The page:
Why bring an 8 year old to a tournament to get trounced?
Why bring an 8 year old to an out of state squash tournament where he will be trounced? It’s a reasonable question to ask.
First of all, whenever we have done this sort of thing, it’s always first at the child’s request. They have to know what they are getting themselves into. Next Coach Laura and I consider whether the child wants it badly enough and whether they are ready for challenge. We know a child will take some serious lumps at their first difficult tournament. Will these lumps make him hungrier, will they motivate him to improve or will they break his spirit? We test these questions in advance by increasing the difficulty of a child’s practice schedule in the weeks leading up to the tournament. If a child meets this challenge head on, working harder on their game than they have ever worked and doing it with a determined smile, then on this basis—on the basis of their work—we may give him the thumbs up to head out to a tough tournament.
But there is a second reason. Something that goes to the why of competition. Why does competition matter? What good can it produce? How can it help in our mission of building skills and character?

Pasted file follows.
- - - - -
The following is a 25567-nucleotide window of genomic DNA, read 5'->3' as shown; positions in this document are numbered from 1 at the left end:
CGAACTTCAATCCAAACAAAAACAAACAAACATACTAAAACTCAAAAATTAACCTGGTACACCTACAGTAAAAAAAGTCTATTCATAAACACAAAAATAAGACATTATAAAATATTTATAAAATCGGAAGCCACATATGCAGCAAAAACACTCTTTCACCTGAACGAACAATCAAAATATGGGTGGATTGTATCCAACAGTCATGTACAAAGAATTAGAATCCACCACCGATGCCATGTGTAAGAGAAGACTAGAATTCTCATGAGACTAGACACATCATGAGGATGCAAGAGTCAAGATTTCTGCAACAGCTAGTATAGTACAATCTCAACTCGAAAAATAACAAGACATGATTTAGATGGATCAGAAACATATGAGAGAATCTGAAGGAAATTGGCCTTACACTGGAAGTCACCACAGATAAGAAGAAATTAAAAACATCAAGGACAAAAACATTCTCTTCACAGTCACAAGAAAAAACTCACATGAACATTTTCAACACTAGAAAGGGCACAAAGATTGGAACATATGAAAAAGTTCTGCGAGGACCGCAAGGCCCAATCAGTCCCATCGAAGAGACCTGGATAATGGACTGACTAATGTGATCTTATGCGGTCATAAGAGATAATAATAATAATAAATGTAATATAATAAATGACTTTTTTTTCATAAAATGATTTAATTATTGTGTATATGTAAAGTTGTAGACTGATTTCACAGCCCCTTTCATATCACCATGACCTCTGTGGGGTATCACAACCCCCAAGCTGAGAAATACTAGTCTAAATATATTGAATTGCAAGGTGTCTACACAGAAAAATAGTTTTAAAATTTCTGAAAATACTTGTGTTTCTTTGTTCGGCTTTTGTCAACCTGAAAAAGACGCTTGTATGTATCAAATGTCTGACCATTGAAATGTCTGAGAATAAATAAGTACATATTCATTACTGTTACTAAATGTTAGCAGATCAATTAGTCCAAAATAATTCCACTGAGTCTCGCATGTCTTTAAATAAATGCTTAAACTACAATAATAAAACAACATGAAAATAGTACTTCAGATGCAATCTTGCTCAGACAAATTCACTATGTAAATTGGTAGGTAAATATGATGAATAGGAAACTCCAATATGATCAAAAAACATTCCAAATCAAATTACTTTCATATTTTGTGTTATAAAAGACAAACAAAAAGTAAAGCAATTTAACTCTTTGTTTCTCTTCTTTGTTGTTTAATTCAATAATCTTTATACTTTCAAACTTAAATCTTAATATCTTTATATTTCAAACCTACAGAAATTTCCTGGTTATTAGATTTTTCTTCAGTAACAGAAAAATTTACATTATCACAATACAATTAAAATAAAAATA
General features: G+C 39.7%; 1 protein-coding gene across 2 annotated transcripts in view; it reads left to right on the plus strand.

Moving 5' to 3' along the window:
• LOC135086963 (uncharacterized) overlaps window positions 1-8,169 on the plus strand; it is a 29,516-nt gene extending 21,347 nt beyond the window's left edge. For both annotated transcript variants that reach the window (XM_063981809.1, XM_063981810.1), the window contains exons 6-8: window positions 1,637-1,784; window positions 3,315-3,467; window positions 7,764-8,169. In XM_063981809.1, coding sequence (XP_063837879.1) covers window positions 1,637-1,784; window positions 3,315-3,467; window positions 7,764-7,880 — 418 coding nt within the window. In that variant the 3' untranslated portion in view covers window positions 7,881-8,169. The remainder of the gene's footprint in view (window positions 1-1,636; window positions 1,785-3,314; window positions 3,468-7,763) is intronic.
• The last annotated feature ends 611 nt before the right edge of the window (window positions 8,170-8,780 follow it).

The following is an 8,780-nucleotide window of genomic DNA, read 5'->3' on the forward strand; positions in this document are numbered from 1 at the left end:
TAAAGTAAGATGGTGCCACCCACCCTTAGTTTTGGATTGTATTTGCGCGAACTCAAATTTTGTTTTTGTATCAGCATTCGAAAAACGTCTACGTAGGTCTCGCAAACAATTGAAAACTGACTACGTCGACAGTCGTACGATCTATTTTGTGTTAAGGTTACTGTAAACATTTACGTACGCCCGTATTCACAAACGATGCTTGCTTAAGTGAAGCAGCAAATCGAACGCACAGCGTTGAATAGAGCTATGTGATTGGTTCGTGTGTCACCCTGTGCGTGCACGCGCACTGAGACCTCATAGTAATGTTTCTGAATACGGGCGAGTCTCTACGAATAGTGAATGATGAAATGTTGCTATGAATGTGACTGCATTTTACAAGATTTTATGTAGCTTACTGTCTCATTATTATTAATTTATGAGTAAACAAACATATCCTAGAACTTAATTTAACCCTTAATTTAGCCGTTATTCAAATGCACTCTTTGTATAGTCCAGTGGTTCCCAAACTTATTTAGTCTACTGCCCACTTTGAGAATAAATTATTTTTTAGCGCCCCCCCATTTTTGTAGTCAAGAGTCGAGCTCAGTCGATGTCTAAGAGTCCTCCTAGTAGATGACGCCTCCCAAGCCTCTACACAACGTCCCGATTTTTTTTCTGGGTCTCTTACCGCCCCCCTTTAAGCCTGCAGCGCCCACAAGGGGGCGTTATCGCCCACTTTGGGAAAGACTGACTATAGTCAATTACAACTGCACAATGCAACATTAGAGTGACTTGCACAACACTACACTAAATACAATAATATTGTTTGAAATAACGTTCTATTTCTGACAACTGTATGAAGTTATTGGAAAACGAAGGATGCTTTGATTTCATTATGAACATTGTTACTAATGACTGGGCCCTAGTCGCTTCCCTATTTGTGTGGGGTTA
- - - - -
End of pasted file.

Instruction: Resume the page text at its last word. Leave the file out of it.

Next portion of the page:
I like what Timothy Gallwey, a former competitor and coach, has to say on this point. Gallway likens the ennobling element of competition to the role a great wave plays for a surfer. What skilled surfer is content to ride timid waves? Does not the avid surfer scour the beach and, in some cases, out of state beaches in search of a great waves against which to test his skills? The passionate surfer wants to test the limits of his skill, to harness and contain the swiftest breaker. The great wave serves as a test and measure of what resides in himself–in his own will, his own courage, his own resourcefulness and ability to adapt. In this sense, the great wave is at the service of the skill development of the surfer. Deeper than that, the great wave helps the surfer be himself in a fuller sense than he could ever be without that wave.
It is similar with competition. Finding a great competitor is a way of finding out and actualizing one’s own highest capacities. A great competitor, even in a losing match, serves the development of the earnest athlete. It is against the stiffest competition that we can take our fullest measure, that we know what we are made of and what we can be. So the T Spartan–and their coaches–look for tough competition, just as the earnest surfer looks for a great wave.
As for our 8 year old competitor we mentioned earlier . . . the out of state waves he sought in September broke hard against his board and tossed him right off, three straight times. But each time, he got right back on, peddled back into the surf and faced his next opponent with a seriousness of purpose and commitment that was new for him. In the process, he revealed something to us–and to himself–that we had never quite seen from him before. It was a victory, even in defeat; and it was beautiful, like the whitewater after a wave has broken.